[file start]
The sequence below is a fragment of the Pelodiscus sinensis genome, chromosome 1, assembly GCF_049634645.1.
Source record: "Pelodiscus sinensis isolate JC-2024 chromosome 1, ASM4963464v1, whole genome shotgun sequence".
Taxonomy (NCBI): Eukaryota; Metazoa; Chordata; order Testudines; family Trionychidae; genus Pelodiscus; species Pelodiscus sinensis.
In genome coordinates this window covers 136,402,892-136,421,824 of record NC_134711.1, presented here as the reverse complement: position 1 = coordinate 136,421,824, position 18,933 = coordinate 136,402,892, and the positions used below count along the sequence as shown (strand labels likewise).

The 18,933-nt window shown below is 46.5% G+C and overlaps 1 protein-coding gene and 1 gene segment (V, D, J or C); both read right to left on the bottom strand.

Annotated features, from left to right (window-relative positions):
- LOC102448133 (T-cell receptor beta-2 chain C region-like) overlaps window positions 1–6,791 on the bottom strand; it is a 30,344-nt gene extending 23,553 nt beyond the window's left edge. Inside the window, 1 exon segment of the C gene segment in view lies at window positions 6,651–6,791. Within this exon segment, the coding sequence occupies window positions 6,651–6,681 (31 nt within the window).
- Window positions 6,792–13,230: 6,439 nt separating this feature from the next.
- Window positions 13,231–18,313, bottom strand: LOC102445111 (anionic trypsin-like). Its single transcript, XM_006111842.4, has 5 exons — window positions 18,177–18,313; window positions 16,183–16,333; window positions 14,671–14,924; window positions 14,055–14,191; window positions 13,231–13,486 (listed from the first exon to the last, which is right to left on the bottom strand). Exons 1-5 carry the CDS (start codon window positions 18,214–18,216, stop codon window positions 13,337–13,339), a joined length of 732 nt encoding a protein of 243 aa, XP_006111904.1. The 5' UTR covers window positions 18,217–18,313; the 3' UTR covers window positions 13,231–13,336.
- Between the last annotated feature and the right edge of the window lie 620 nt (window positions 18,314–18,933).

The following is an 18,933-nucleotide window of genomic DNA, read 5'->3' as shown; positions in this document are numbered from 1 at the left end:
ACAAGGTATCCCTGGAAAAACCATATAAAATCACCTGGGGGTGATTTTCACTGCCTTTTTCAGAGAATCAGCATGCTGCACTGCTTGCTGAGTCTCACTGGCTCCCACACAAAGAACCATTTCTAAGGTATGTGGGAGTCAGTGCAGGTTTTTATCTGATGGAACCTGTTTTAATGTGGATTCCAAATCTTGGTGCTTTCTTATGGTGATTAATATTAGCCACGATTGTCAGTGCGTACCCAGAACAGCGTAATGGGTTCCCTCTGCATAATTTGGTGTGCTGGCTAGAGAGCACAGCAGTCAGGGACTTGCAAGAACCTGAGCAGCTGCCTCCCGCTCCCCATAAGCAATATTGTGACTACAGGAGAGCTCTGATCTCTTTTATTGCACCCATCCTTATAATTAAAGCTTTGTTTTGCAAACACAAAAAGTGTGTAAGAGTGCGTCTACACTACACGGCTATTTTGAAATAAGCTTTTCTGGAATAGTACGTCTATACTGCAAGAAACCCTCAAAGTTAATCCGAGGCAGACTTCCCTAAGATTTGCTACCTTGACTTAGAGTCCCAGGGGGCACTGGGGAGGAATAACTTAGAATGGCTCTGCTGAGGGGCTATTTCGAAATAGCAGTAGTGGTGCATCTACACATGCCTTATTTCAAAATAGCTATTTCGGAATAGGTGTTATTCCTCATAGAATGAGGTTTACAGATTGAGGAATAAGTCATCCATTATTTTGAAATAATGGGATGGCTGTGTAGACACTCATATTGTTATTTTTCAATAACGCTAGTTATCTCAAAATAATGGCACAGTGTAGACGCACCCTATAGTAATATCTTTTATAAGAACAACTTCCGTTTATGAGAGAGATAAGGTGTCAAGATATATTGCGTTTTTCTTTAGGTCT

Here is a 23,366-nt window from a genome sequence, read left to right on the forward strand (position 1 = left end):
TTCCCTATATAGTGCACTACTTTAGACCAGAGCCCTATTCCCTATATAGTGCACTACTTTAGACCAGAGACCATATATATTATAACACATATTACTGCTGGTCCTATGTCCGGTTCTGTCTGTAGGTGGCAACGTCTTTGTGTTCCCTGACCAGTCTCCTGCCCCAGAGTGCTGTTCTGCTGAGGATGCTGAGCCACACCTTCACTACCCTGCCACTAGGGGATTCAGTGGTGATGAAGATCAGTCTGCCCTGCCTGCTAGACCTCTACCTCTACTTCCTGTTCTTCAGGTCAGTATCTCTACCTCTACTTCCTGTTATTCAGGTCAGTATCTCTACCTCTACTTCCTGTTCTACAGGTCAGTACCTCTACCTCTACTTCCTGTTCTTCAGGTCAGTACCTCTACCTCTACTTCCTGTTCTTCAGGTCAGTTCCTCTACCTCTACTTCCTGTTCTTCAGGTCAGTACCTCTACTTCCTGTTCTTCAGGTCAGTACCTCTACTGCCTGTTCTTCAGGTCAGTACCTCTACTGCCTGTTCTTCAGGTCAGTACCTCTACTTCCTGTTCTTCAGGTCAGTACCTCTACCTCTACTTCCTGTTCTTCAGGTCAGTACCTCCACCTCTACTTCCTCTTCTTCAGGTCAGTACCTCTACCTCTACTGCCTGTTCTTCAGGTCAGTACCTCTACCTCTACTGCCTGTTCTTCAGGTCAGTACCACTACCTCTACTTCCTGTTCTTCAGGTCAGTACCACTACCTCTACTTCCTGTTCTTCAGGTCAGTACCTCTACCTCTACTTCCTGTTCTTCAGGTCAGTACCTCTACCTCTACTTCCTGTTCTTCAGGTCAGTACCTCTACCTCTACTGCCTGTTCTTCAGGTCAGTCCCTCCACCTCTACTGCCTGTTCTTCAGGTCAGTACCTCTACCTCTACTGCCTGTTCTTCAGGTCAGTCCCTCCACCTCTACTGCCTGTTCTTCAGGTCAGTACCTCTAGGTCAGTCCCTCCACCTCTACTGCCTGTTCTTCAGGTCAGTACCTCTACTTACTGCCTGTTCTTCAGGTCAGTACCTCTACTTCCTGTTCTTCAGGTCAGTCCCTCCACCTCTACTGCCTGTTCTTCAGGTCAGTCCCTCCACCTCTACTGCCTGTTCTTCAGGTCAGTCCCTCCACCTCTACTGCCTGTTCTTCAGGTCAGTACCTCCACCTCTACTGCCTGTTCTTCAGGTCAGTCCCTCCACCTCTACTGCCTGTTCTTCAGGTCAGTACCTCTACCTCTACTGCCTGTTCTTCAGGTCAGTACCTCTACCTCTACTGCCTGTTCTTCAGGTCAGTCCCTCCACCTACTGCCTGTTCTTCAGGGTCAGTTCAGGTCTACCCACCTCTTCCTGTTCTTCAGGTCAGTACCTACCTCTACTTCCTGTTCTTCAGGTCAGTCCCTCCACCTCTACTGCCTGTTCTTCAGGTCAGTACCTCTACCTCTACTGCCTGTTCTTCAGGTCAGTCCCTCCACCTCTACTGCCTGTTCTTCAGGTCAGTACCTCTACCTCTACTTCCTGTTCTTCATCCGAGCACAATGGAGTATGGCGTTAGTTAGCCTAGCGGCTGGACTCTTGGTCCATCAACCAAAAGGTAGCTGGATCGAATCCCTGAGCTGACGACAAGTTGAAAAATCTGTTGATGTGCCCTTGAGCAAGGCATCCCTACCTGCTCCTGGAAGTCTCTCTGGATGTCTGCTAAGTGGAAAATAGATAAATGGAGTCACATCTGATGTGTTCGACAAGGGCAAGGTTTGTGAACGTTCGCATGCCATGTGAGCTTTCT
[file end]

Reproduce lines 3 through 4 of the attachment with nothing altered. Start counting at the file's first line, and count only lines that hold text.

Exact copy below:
Taxonomy (NCBI): Eukaryota; Metazoa; Chordata; order Testudines; family Trionychidae; genus Pelodiscus; species Pelodiscus sinensis.
In genome coordinates this window covers 136,402,892-136,421,824 of record NC_134711.1, presented here as the reverse complement: position 1 = coordinate 136,421,824, position 18,933 = coordinate 136,402,892, and the positions used below count along the sequence as shown (strand labels likewise).